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Thursday Game Notes – AL Edition

Indians 8, @Orioles 7 After sweeping the division-leading Tigers, the suddenly resurgent Indians outlasted the Orioles in 13 innings for a 4-game winning streak, tying their longest of the season. Baltimore suffered its 3rd loss when leading after 6 innings, and 2nd when leading after 7.

More after the jump.

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Chris Sale Changes It Up

Chris Sale made a victorious return from the disabled list on Thursday evening and in the process he tore thorough a decent Yankee lineup as though it were tissue paper. Sale retired 18 of the 19 hitters he faced, while striking out 10 in just 6 innings of work. The lanky lefty tore through the first 17 hitters he faced before allowing a hit, which actually came as a relief to skipper Robin Ventura, because the manager was prepared to make the unpopular, but intelligent, decision to remove his ace during a perfect game. In short, Sale looked like he hadn’t skipped a beat. This was the dominance White Sox fans have come to recognize in their ace over the past couple of seasons, but the reality is this isn’t the same Chris Sale. This 2014 version has turned into something more.

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Game Notes from Wed. 5/21 … the last for a while

Game Notes is taking a few days off, for his godson’s wedding in New Orleans. See you again in a week or so.

Oakland scored 3 runs with just one hit, turning two Erik Bedard walks and two infield errors into a pair in the 2nd. As noted by contributor Daniel Longmire, it’s the first one-hit win in the franchise’s searchable history (since 1914); also the first in MLB since last July, another Bedard loss.

  • The A’s are 8-10 when scoring 3 runs or less — the most such wins in MLB, and the fewest such losses.
  • Grant Balfour kept it close in the 9th despite walking the first two A’s, giving him 16 walks in 17.1 IP.
  • There are four active players named Fernando. All are relief pitchers, and two earned holds for the A’s in this game.

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Quiz – what’s old is new again (stumped)

The first list are pitchers who began their careers between 1893 and 1919. The second list are pitchers who played their entire careers between 1920 and 2000.

For both lists, only these pitchers had a particular career accomplishment. What is it?

Hint: while rare in the above periods, this feat has recently become more common, accomplished by 15 retired pitchers active since 2001.

I evidently stumped our readers with this one. The solution is that, among starting pitchers with 1000+ IP careers played entirely between 1893 and 2000, only the quiz players had a career FIP either below their SO/BB ratio, or no more than 20% higher than their SO/BB ratio. More after the jump:

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Game notes from a light Monday slate, May 19

Reds 4, @Nationals 3 (15 inn.) — With both sides running out of bodies, Todd Frazier’s 2-run shot broke a tie in the 15th, and the struggling Logan Ondrusek survived some loud outs in his second inning of work to preserve the win. The Reds weathered Washington’s winning bids in the 12th and 14th with great defensive plays, by Brandon Phillips and Billy Hamilton, each ending the frame with a man on third.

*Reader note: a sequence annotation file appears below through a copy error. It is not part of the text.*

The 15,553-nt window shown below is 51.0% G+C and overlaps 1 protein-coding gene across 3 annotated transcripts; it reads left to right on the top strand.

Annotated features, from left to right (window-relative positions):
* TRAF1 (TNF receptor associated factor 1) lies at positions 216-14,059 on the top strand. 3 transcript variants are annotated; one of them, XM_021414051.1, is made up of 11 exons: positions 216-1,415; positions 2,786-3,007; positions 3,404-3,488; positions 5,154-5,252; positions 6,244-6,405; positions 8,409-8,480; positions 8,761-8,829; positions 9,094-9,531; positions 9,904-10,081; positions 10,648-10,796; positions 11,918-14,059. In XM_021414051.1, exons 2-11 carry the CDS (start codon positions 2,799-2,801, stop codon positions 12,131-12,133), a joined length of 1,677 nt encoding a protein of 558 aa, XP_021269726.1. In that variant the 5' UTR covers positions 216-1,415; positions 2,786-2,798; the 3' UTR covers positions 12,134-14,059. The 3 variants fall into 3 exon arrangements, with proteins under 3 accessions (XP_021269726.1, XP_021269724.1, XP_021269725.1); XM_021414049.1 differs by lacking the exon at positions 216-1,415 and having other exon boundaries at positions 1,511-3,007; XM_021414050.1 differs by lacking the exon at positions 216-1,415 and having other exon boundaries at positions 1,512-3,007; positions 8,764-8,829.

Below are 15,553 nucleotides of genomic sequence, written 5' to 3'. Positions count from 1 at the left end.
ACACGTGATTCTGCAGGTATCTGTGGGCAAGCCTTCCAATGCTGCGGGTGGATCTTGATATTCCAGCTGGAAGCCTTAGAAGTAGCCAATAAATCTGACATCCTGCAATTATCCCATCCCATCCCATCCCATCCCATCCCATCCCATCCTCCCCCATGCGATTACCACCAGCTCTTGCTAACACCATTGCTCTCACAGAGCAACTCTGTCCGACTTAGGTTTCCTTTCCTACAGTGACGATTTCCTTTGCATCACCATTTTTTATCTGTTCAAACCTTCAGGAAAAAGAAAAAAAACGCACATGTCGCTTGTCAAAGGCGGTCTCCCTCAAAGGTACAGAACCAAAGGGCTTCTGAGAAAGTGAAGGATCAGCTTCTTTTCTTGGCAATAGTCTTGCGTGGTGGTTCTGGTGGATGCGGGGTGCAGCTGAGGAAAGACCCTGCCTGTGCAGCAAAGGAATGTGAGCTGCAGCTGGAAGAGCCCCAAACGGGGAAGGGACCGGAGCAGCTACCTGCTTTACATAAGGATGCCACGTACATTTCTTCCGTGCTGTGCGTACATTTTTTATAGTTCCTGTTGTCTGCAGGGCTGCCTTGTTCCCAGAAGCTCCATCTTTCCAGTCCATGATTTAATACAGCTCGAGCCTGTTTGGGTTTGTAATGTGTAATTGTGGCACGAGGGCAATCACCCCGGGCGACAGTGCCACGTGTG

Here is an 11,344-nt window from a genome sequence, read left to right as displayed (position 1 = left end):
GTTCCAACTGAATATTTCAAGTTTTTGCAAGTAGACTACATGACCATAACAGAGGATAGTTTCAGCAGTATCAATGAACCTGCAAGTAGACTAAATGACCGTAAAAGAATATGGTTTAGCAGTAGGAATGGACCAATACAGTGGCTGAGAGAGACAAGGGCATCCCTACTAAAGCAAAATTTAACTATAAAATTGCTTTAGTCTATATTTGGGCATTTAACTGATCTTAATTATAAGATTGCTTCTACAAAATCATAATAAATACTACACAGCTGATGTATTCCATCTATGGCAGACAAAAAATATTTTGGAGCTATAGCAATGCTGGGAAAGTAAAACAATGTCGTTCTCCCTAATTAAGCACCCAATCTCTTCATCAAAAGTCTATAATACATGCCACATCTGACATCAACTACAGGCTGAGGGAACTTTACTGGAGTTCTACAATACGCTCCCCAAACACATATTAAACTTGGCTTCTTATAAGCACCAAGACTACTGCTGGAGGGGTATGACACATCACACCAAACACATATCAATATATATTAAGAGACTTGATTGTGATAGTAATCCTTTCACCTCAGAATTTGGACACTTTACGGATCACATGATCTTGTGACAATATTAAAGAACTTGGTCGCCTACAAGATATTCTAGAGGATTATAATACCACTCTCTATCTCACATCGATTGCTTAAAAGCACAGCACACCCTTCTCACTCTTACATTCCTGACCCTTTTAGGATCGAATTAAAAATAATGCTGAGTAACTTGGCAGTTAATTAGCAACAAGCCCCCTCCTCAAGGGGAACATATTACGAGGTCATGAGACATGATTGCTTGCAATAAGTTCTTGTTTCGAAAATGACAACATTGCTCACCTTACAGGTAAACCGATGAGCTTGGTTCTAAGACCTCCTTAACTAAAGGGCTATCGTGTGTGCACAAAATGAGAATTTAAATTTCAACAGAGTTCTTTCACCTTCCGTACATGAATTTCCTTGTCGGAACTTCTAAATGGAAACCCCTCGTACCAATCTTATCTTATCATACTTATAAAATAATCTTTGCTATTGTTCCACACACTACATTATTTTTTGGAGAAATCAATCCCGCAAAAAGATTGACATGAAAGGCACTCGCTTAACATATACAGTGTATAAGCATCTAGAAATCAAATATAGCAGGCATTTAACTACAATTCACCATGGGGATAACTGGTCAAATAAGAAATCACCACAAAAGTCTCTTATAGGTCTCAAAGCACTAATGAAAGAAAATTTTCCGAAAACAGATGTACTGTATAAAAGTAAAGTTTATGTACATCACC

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Return on Investment: Pitching WAR by Age

How is WAR contributed by major league pitchers? At what age do pitchers become most valuable to a team? I’ll be looking at those question in response to a suggestion by mosc, a regular and thoughtful contributor to our discussions here at HHS.

More after the jump.

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Snippets from Sunday, May 18

Tigers 6, @Red Sox 2 — Not quite a Boston Massacre, but Detroit outscored the champs 13-3 in this weekend sweep, out-hit them 32-16, with an extra-base hits margin of 14-2. The Sox have three XBH-free home games this year, two in this series.

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Game notes from Saturday, May 17

@Royals 1, Orioles 0 — Danny Duffy was perfect into the 7th, dueling Bud Norris with strong defensive backing, and Greg Holland worked through his own problems in the 9th, getting the last two outs on strikes with the tying run on third.

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Shutout Central: Game notes for Friday, May 16

More Julio — yay!

Blue Jays 2, @Rangers 0 — Drew Hutchison finished off a 3-hit shutout in his 20th career game, besting Yu Darvish to be the second Texas visitor this year to do what none could in the prior two.

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Johnny Cueto and prime pitching seasons

Johnny Cueto is thus far having a pitching season for the ages. While his level of dominance is surprising, Cueto’s past performance coming into this, his age 28 season, did project to a superior performance and possibly a career best year.

After the jump, more on Johnny Cueto and prime pitching seasons.

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